of distance learning readiness assessment. You're so right when you say that
"...it seems reasonable that we help them find the instructional method or class
that best fits their needs and learning styles." I'm in a 100% online grad
program and several of the folks have dropped out because their technical skills
simply weren't adequate. I've found too many educators who have discounted the
DL readiness piece and go on to blame the students for not being successful.

Melinda M. Hefner
Director, Literacy Support Services

Basic Skills Department
Caldwell Community College and Technical Institute
2855 Hickory Blvd.
Hudson, North Carolina 28638
Office: (828) 726-2245
FAX: (828) 726-2266






>>> Leslie Petty <lpetty at twmi.rr.com> 06/25/07 10:40 AM >>>

I agree. Some of the states in Project IDEAL have found that students who
have an extensive orientation to the distance material - including plenty of
time to "play" and get a feel for this instructional approach - tend to persist
longer. If we want students to be successful, it
seems reasonable that we help them find the instructional method or class that
best fits their needs and learning styles. It's hard for them to make an
informed decision about distance if they're unfamiliar with it, so the idea of
try-out periods makes a great deal of sense.

Leslie Petty

Wendy Quinones wrote:
I'm a little late getting back to this, but I love the point you made,
Nancy, about the try-out being a learning experience even if the course
isn't completed. I've found that to be the case with PD online as well,
with teachers trying out the online experience and deciding they definitely
don't like it and leaving; others finding that the material or the
participant interaction to be so valuable that they persist in the face of
all kinds of technical and personal difficulties. Not too different from
our students, I think. In this age of accountability we focus perhaps to
much on outcomes and not enough on process and what can be learned from it,
regardless of outcome.

Wendy Quinones
----- Original Message -----
From: <nancy.friday at alphaplus.ca>
To: "The Technology and Literacy Discussion List" <technology at nifl.gov>
Sent: Friday, June 15, 2007 2:03 PM
Subject: [Technology 1073] Re: Tryout periods



Hi,

Nancy from Toronto here again in response to the issue of learner
retention.
Recruitment and retention have been the focus of much discussion during
the
distance delivery research we have been engaged in at the AlphaPlus Centre
with
the four sites that have been exploring distance delivery.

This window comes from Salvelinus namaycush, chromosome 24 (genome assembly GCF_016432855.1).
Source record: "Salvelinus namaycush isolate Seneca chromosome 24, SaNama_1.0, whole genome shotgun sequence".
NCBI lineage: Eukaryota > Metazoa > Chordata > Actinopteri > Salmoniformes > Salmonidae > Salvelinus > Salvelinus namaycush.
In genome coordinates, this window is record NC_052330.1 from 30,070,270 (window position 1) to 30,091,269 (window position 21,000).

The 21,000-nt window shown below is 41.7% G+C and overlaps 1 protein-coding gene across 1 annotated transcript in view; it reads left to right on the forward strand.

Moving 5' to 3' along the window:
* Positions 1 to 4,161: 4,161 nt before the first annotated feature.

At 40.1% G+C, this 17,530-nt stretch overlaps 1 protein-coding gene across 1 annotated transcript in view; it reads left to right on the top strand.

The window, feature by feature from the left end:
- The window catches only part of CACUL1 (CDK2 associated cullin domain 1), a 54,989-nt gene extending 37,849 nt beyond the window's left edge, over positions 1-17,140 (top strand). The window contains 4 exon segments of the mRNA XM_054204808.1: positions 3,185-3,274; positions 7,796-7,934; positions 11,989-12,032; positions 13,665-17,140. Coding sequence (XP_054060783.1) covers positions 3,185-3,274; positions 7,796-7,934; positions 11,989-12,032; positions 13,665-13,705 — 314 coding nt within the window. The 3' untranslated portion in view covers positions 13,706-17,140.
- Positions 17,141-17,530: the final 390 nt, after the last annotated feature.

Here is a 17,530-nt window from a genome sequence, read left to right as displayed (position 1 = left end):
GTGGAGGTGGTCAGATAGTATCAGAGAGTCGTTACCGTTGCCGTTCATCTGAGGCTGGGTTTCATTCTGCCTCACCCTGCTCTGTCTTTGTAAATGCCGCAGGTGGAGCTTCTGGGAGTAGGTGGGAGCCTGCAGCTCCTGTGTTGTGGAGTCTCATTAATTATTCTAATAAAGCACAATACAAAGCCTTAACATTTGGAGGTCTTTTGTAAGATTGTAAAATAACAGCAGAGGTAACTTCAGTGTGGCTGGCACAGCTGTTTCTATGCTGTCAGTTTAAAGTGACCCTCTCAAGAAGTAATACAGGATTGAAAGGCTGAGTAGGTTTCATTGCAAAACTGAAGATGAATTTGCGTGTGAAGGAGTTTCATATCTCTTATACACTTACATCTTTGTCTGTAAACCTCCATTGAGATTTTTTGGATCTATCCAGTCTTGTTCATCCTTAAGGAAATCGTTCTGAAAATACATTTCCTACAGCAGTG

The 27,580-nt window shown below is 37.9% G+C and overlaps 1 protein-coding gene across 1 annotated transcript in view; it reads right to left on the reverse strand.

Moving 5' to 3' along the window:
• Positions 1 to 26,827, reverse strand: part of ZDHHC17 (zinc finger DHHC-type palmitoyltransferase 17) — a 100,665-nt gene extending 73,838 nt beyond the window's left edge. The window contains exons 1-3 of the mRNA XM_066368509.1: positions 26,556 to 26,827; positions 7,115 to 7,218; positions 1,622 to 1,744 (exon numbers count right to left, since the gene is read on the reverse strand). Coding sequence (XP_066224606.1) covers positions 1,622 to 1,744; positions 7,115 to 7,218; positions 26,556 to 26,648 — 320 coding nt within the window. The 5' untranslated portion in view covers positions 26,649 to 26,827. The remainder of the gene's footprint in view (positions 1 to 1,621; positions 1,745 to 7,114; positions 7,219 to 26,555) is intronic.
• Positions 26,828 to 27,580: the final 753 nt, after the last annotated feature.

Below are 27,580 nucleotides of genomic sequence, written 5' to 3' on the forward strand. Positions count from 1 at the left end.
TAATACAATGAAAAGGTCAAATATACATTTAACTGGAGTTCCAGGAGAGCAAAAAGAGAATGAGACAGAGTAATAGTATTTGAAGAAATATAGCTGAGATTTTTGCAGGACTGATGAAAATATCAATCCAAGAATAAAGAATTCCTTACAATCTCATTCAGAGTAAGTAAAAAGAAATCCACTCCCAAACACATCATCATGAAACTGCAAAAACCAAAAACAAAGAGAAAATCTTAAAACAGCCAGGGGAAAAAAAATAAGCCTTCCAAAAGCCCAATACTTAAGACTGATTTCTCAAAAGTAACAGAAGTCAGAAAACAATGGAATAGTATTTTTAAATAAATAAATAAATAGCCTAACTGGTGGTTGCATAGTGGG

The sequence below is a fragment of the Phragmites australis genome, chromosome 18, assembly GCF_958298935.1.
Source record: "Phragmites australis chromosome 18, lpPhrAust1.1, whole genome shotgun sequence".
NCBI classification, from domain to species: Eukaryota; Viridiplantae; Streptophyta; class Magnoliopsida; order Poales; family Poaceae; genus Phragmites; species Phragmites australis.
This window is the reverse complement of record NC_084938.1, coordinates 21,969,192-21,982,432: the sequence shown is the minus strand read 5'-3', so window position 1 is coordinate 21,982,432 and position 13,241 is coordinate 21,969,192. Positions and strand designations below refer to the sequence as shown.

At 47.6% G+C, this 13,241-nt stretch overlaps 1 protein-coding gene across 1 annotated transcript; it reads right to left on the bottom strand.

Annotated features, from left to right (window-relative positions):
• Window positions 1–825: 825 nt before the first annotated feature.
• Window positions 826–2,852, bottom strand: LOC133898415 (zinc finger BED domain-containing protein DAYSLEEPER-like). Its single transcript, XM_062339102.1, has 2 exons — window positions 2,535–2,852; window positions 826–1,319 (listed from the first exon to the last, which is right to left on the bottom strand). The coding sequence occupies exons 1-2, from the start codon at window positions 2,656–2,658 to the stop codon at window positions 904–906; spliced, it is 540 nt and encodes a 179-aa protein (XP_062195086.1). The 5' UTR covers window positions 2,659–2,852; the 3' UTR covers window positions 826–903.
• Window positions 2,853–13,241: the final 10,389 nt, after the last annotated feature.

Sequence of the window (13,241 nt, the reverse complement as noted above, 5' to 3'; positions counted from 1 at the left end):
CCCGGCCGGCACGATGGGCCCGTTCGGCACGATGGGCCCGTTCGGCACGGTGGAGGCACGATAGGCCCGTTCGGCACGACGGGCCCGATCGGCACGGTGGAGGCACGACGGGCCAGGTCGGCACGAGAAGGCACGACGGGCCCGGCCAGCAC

Retention has also been a noted interest in what happens in short online
courses
that we have developed and delivered as part of AlphaRoute for the past
three
years. Our emerging and currently only form of new content for AlphaRoute
this
year is online courses. Our courses are four weeks long. For the first
two
years they were delivered in a discussion forum - Web Board (supported by
an
external course web site) as part of AlphaRoute. This year we are
offering the
courses in Moodle. You can take a look at the course topic list and
external
course web sites at:
www.resources.alpharoute.org > Resources > Online courses for adult
literacy
students

What we have found in terms of retention is that for the first two weeks,
students are gung-ho, and then we see a drop-off in week three that is
sustained
through week four. Generally we have found that a third of the students
that
enroll in a course complete it and receive a course certificate of
participation.

Interesting what you share David about a two-week period being perhaps the
right
amount to try-out time.

I should note that we acknowledge there is a continuum of learning for us
all,
and so for a student to take the step and enroll in an AlphaRoute online
course
is in fact a learning step. Trying it out for a week or two to see how it
works
and then not continuing is also learning. Committing to take the course
and
complete the work to achieve the certificate at the end (and learning some
cool
stuff along the way) is a goal for us. And in the world of demonstrating
literacy learning and a range of skills, can make for a great
demonstration.
But we would like to think that our courses are so valuable to learners
and
engaging that they will all move from start to finish. It isn't realistic
that
they will though - because of that continuum of learning.

>From the stats and knowledge of the programs that the students enrolled in

the

courses come from, the highest retention rates come from students whose
instructor has included the AlphaRoute online course within their
instruction
and where students are in a computer lab at the same time taking the
course. So
motivation and support (instructor and peer) are onsite. However, the
course
facilitator is at a distance and does contribute to a motivating and
retention
aspect of student support. The development of online courses in
AlphaRoute has
not been done within a research project or model. We are learning as we